Published on

28 Dec 2023

Read time

6 minutes

Written by

Tal Zlotnitsky

As an entrepreneur and business transformation expert, I’ve learned the hard way that speaking is only half of communication – the other, often neglected half, is listening.

In the whirlwind of entrepreneurship, where ideas flow as fast as the coffee in the break room, it’s easy to get caught up in expressing our own thoughts. And, let’s face it, most of us became entrepreneurs because we think we have some great ideas and people need to hear them. Hence, we talk. A lot…

However, the assumption that we are perceived as wise and capable if we ‘know all the answers’ or can offer rapid reactions to questions and feedback is rooted in a misunderstanding. This perception overlooks how wisdom and capabilities are actually measured by others, particularly strategic partners or investors. As Jimi Hendrix once said, “knowledge speaks, but wisdom listens.”

I learned this lesson the hard way: A very successful investor told me I needed to consider not talking – for a year! If I followed this advice, he told me, it would unleash my strengths, which he felt were considerable, and exponentially increase my odds of success.

At first, I was taken aback and insulted. What do you mean, not talk for a year?! As I reflected on the meaning further, however, my ego unclenched. I realized that “for a year” was to get my attention and make a point, not an expectation that I take a vow of silence and move to a monastery. It took me a few days of reflection before something unexpected became clear: This investor’s advice was perhaps the most generous advice anyone had ever given me, or that I could give to others. Here’s why:

1. We Already Know What We Know. Listening more can reveal insights that talking never will. Starting every conversation with the goal of gaining more knowledge than we had going in is how we truly grow, and this requires making room to hear and absorb information from others.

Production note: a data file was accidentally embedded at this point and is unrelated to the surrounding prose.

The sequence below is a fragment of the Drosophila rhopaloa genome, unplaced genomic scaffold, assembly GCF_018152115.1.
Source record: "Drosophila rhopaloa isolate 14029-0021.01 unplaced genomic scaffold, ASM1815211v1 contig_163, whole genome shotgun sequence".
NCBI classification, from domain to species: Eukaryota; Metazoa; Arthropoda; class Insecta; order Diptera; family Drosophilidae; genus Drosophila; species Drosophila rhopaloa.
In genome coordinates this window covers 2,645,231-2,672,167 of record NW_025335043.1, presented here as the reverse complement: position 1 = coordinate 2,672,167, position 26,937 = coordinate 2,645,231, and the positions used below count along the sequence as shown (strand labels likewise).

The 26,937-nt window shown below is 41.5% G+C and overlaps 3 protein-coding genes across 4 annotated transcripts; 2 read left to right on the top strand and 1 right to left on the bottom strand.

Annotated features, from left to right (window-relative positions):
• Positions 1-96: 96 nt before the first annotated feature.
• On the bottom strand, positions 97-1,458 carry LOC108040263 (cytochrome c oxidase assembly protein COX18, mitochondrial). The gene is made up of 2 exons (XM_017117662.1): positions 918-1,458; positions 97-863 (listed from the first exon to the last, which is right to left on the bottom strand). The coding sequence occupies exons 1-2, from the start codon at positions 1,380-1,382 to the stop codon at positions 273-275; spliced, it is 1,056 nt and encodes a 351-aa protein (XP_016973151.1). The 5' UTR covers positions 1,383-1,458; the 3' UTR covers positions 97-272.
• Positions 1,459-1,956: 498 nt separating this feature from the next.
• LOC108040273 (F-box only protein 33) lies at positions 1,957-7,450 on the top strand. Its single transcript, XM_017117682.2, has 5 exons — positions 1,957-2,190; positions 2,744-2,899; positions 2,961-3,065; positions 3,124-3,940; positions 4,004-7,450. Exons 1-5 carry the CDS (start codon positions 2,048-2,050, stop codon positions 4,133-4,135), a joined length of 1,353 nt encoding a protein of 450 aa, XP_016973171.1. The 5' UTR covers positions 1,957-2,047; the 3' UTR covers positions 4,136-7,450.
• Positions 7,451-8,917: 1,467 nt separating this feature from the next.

2. When We Listen, We Uncover Hidden Gems: Whether it’s feedback from a prospect, a client or an idea from a team member, listening can uncover valuable information that can steer a project or business in a more successful direction.

3. Build Stronger Relationships: People want to feel heard. By listening more, we create stronger, more genuine connections with clients, investors, and employees (not to mention our spouse or children!). This builds trust and loyalty, which are crucial for long-term relationships.

4. Enhance Decision-Making: Good listening leads to a better understanding of the challenges and opportunities our business faces. This broader perspective is essential for making informed, strategic decisions.

5. Foster a Culture of Respect: When a leader listens, it sets a tone of respect and openness in the company culture. This encourages a more collaborative and innovative environment, where everyone feels their input is valued.

This journey towards better listening has been and remains challenging and humbling, and it’s a skill I’m continually working to improve. Reflecting on my path from an eager entrepreneur to an experienced business consultant, I’ve realized the importance of being a good listener was not always obvious to me. In fact, it is a lesson I need to remain mindful of after many years of speaking more than I should have. This ongoing learning process remains a key element in my personal and professional growth.

If, like me, you tend to talk too much, consider committing in 2024 to speak less and listen more. The results will surely be that you will surprise people, but it might just be you who will be pleasantly surprised most of all.

About Tal Zlotnitsky

Serial Entrepreneur Tal Zlotnitsky is currently a global transformation consultant to Fortune 500 clients, and founder of Tech Startup Breez AI. Previously, he was the co-founder & CEO of iControl Mobile, now part of ParkMobile, as well as co-founder & CEO of iControl Data, a B2B payments company, where he raised $20 million from Goldman Sachs and built an enterprise that still processes billions of dollars in annual payments for tens of thousands of retailers in all 50 states. He has also founded, co-founded, invested in and sat on the boards of Our.Love, JetComfy, Ugo, Magi Foods, NewsOne, sold in 2009 to NNA, and Current Companies, sold in 2008 to Hudson News. A proud dad and granddad, Tal believes that awareness, compassion (including self-compassion) and respect are the keys to joy and success.

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